The Enid Blyton Society
Adventures of the Wishing-Chair
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Book Details...

First edition: 1937
Publisher: George Newnes
Illustrator: Hilda McGavin
Category: Wishing-Chair
Genre: Fantasy
Type: Novels/Novelettes

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Reprint Covers
Artwork
Review by Terry Gustafson
Further Illustrations

Reprints

1st edition, November 1937 @ 3/6, illustrated by Hilda McGavin


Frontis from the 1st edition (also in 2nd, 3rd and 4th), illustrated by Hilda McGavin


2nd edition, November 1939 @ 2/-, with a picture onlay and a glassine wrapper


5th edition, September 1942 @ 5/-, illustrated by Hilda McGavin


8th edition, June 1953 @ 7/-, first to have a pictorial spine
Book History: Adventures of the Wishing-Chair (Wishing-Chair 1) (November 1937) 3/6 (8 X 6) (248 pages) Blue cloth boards and title on spine in black with a dustwrapper (ill. Hilda McGavin) (colour frontis)
(1 story 36 chapters originally serialised in Sunny Stories January-September 1937 (SS 1-36)
(notes: The first dustwrapper had a plain white spine with just the price in blue on it. A new edition in November 1939 @ 2/- had a picture onlay on red cloth boards and came in a glassine wrapper, 8 X 5 and 216 pages. This and all editions up to the 10th in 1960 were abridged to 31 chapters and the last four editions (11th-14th, 1963-1968) were further abridged to 27 chapters. It was reprinted in February 1940 @ 3/- with the dustwrapper changed so that the area outside the onlay was in white with blue writing and with a blue line drawing on the spine. It was reprinted with a newly designed wrapper in September 1942 @ 5/- in a slightly larger edition, 8 X 5 with a plain white spine. This was replaced by a pictorial coloured spine in January 1953 @ 7/-)


Full Review (This may contain spoilers):

Terry Gustafson's Review
Adventures of the Wishing-Chair is the first "Enid Blyton" I ever read and what's more it was the first book I ever read. The little nursery booklets that are given to babies usually feature colourful pictures of farm animals and everyday objects perhaps accompanied by a simple ABC but baby doesn't understand the word printed on each page so he doesn't "read" the book. The first tutorial books are used at school when we're learning to read and in my own case it was Tiny Tots' Primer and then First Progressive Primer. Having gained enough knowledge in the art of reading I was ready to tackle my first book as in "Reading a Book" rather than stumbling through a school text-book. This is a great moment in anyone's life because a new world is opened up and you have the means of experiencing adventures which you could only try to imagine previously. The text creates reality in the mind and this is especially so for children because of their impressionability.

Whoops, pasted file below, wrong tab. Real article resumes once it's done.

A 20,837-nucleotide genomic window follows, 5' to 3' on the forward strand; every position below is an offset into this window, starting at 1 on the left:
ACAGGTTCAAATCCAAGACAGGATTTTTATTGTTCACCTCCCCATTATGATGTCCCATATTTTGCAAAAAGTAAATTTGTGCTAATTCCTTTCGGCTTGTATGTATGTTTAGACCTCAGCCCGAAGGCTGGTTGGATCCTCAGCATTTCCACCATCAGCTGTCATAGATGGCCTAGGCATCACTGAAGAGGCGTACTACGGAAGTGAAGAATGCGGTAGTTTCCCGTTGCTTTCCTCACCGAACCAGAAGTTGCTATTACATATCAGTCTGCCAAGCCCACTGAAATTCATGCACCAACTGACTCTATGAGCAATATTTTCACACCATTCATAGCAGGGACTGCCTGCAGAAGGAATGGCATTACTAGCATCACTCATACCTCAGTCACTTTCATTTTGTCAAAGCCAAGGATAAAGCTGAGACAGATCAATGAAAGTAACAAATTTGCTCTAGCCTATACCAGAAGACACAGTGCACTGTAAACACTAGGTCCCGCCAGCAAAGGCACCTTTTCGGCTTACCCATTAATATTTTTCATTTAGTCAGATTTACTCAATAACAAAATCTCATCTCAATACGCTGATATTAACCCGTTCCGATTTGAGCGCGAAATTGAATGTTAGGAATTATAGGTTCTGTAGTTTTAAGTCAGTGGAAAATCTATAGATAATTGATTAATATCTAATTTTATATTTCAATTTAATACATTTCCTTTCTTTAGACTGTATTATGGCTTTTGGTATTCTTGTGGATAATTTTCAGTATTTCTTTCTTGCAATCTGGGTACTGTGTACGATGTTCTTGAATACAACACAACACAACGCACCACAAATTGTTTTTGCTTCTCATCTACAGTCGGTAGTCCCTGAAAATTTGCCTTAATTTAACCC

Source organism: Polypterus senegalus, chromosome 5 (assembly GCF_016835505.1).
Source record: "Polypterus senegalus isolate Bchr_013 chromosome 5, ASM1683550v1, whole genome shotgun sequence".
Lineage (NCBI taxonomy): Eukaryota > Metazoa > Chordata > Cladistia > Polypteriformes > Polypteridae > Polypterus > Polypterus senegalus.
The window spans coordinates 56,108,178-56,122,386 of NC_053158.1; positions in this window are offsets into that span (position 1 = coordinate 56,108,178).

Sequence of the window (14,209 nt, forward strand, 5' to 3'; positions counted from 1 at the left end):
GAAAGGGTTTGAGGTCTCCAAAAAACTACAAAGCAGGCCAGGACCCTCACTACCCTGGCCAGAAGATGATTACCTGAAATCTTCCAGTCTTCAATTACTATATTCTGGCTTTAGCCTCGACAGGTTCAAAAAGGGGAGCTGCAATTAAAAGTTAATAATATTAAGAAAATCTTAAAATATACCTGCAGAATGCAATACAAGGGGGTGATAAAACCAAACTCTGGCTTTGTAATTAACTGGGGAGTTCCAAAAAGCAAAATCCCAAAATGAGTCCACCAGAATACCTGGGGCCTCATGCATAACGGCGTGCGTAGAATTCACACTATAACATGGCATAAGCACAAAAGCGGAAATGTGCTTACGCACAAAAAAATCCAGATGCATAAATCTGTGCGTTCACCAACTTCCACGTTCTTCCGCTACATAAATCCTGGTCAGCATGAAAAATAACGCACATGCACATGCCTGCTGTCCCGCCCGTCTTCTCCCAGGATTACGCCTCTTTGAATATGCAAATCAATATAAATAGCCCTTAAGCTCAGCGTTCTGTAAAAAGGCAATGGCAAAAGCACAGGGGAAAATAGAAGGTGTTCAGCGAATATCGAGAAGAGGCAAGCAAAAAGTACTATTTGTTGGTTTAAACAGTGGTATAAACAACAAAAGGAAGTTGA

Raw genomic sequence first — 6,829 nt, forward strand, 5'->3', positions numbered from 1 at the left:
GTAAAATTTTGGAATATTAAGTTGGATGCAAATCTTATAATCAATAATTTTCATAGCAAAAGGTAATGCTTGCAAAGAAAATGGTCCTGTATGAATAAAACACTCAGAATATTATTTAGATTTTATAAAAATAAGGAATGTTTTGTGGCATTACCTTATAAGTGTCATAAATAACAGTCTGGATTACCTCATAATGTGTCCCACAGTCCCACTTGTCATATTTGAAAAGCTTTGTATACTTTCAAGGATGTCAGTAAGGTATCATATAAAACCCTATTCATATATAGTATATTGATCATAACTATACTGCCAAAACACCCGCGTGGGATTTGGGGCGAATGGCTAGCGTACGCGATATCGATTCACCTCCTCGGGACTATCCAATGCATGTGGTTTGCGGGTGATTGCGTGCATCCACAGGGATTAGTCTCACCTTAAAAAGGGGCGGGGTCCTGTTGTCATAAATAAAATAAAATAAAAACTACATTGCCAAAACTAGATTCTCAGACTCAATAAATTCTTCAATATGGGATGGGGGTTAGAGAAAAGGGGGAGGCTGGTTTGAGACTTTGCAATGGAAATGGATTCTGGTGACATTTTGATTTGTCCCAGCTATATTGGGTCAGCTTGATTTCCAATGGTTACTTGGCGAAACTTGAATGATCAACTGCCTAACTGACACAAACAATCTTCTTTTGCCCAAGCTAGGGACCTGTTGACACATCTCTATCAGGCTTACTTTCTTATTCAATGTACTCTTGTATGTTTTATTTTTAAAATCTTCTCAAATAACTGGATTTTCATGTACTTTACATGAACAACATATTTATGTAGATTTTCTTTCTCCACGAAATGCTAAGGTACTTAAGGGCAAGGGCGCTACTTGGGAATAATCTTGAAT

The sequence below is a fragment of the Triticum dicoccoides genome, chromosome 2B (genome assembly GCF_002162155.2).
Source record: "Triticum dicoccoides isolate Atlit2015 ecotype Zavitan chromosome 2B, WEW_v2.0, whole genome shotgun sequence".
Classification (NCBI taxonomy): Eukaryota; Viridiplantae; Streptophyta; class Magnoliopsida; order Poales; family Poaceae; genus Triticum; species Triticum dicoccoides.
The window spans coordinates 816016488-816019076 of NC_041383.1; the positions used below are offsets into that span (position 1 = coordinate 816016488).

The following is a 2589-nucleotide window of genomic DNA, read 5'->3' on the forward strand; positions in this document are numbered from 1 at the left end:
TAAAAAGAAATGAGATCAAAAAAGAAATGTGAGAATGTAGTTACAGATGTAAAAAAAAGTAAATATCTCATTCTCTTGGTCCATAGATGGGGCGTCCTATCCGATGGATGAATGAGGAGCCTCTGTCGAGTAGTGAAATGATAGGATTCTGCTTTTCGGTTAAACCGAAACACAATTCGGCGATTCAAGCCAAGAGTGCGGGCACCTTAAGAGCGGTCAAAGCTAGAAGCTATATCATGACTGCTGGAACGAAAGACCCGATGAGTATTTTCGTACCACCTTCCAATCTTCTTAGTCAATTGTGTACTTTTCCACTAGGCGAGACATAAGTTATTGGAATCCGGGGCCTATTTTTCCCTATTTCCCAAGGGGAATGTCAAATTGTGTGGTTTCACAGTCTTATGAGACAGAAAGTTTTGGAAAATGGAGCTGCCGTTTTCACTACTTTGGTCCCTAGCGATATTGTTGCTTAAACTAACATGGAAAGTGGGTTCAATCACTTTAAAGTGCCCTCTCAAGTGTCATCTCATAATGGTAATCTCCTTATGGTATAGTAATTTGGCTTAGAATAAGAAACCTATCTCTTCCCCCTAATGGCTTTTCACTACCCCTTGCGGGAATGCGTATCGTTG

Using my newly acquired skill I began Adventures of the Wishing-Chair and read the words out loud rather haltingly — "The adventure really began on the day that Mollie and Peter went out to spend three shillings on a present for their mother's birthday." Three shilling was quite a lot of money in 1937 and for that amount you could buy about three dozen bars of toffee. I followed Peter and Mollie when they went to count the coins which they had saved up in their money-box and I pressed on until I reached the word "Antiques." Fortunately Peter explained to me what that meant and I was able to continue. The children run into town and came across an antique shop and a very strange one at that because a pixyish little man comes to the counter. He isn't all that good-tempered and he grumbles when Peter asks if he could have a piece of paper wrapped round the lovely little vase they have bought for their mother. He searches for some in a pile of boxes at the back of the shop which contain anything but paper — a black cat for starters, then some green smoke followed by a crowd of blue butterflies and after a fox has been released, another figure enters — that of a man not unlike a wizard because of his tall pointed hat. The children who have curled themselves up on an old chair to keep clear of the fox feel they just want to get away. Unfortunately the little pixie-man has locked the door because he didn't want the butterflies to escape (don't know why he locked it). The reader could well be wondering what on earth is happening in the little shop? It appears there is magic about and a lot of it. They are trapped in a hostile environment and, like anyone would, they wish they were back at their home again. It is here that Enid Blyton introduces one of her most interesting and beloved creations - the Wishing-Chair. "And then the most extraordinary thing of all happened! The chair they were in began to creak and groan, and suddenly it rose up in the air, with the two children in it!" As it can't go through the locked door it manages to fly upstairs and exit the shop through an open window followed by cries of rage from the pixie and the wizard-man who are chasing after it. The chair is magic all right but not quite magic enough to fly all by itself so there are red wings growing out of its legs to enable propulsion and if you wish to see a lovely picture which sums up what the Wishing-Chair is all about you can feast your eyes on Hilda McGavin's illustration showing Peter and Mollie in the air above the rooftops. Other artists have depicted the Wishing-Chair in flight but the clear and nicely balanced McGavin efforts have the authentic touch to them. Peter and Mollie are flown home to their little play-room at the bottom of the garden where they fly through the door and land. The children jump off and look at each other and Mollie speaks a sentence that has remained with me ever since I was about six — "The first real adventure we've ever had in our lives!"